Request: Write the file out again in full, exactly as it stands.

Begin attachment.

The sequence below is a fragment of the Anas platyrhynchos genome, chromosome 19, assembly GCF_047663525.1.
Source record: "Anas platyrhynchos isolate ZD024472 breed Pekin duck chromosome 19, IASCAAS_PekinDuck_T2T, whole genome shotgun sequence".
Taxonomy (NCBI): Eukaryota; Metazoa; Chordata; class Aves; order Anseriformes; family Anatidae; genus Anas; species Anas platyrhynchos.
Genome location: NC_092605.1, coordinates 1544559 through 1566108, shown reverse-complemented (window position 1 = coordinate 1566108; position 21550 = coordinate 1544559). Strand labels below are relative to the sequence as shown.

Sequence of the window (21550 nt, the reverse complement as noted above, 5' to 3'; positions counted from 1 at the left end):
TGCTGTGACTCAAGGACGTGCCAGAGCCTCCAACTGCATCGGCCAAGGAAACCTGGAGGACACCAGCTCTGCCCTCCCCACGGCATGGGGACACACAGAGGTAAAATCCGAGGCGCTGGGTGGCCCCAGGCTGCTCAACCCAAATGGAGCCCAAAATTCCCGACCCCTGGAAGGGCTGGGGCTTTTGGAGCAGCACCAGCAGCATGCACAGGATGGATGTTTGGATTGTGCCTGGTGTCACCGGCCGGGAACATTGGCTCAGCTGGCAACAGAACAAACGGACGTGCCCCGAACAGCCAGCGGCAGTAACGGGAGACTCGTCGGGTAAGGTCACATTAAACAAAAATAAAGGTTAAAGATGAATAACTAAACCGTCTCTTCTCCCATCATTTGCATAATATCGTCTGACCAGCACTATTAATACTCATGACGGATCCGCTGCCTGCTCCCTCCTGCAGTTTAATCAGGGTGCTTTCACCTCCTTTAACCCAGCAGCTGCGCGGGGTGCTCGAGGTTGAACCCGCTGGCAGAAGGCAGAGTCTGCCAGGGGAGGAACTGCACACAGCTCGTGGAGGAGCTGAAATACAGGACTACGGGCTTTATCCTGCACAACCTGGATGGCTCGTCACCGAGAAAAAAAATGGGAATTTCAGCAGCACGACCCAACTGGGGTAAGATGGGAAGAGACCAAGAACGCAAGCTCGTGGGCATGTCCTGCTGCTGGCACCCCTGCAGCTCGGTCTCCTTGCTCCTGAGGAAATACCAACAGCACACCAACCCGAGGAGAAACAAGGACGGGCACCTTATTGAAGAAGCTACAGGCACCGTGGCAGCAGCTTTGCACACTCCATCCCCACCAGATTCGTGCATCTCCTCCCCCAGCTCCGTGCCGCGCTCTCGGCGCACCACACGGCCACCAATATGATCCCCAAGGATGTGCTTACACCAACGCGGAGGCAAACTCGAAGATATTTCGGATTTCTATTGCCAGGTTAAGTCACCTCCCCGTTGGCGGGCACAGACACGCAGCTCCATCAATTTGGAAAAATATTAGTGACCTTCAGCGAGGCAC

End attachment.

The sequence below is a fragment of the Anas platyrhynchos genome, chromosome 19, assembly GCF_047663525.1.
Source record: "Anas platyrhynchos isolate ZD024472 breed Pekin duck chromosome 19, IASCAAS_PekinDuck_T2T, whole genome shotgun sequence".
Taxonomy (NCBI): Eukaryota; Metazoa; Chordata; class Aves; order Anseriformes; family Anatidae; genus Anas; species Anas platyrhynchos.
Genome location: NC_092605.1, coordinates 1544559 through 1566108, shown reverse-complemented (window position 1 = coordinate 1566108; position 21550 = coordinate 1544559). Strand labels below are relative to the sequence as shown.

Sequence of the window (21550 nt, the reverse complement as noted above, 5' to 3'; positions counted from 1 at the left end):
TGCTGTGACTCAAGGACGTGCCAGAGCCTCCAACTGCATCGGCCAAGGAAACCTGGAGGACACCAGCTCTGCCCTCCCCACGGCATGGGGACACACAGAGGTAAAATCCGAGGCGCTGGGTGGCCCCAGGCTGCTCAACCCAAATGGAGCCCAAAATTCCCGACCCCTGGAAGGGCTGGGGCTTTTGGAGCAGCACCAGCAGCATGCACAGGATGGATGTTTGGATTGTGCCTGGTGTCACCGGCCGGGAACATTGGCTCAGCTGGCAACAGAACAAACGGACGTGCCCCGAACAGCCAGCGGCAGTAACGGGAGACTCGTCGGGTAAGGTCACATTAAACAAAAATAAAGGTTAAAGATGAATAACTAAACCGTCTCTTCTCCCATCATTTGCATAATATCGTCTGACCAGCACTATTAATACTCATGACGGATCCGCTGCCTGCTCCCTCCTGCAGTTTAATCAGGGTGCTTTCACCTCCTTTAACCCAGCAGCTGCGCGGGGTGCTCGAGGTTGAACCCGCTGGCAGAAGGCAGAGTCTGCCAGGGGAGGAACTGCACACAGCTCGTGGAGGAGCTGAAATACAGGACTACGGGCTTTATCCTGCACAACCTGGATGGCTCGTCACCGAGAAAAAAAATGGGAATTTCAGCAGCACGACCCAACTGGGGTAAGATGGGAAGAGACCAAGAACGCAAGCTCGTGGGCATGTCCTGCTGCTGGCACCCCTGCAGCTCGGTCTCCTTGCTCCTGAGGAAATACCAACAGCACACCAACCCGAGGAGAAACAAGGACGGGCACCTTATTGAAGAAGCTACAGGCACCGTGGCAGCAGCTTTGCACACTCCATCCCCACCAGATTCGTGCATCTCCTCCCCCAGCTCCGTGCCGCGCTCTCGGCGCACCACACGGCCACCAATATGATCCCCAAGGATGTGCTTACACCAACGCGGAGGCAAACTCGAAGATATTTCGGATTTCTATTGCCAGGTTAAGTCACCTCCCCGTTGGCGGGCACAGACACGCAGCTCCATCAATTTGGAAAAATATTAGTGACCTTCAGCGAGGCAC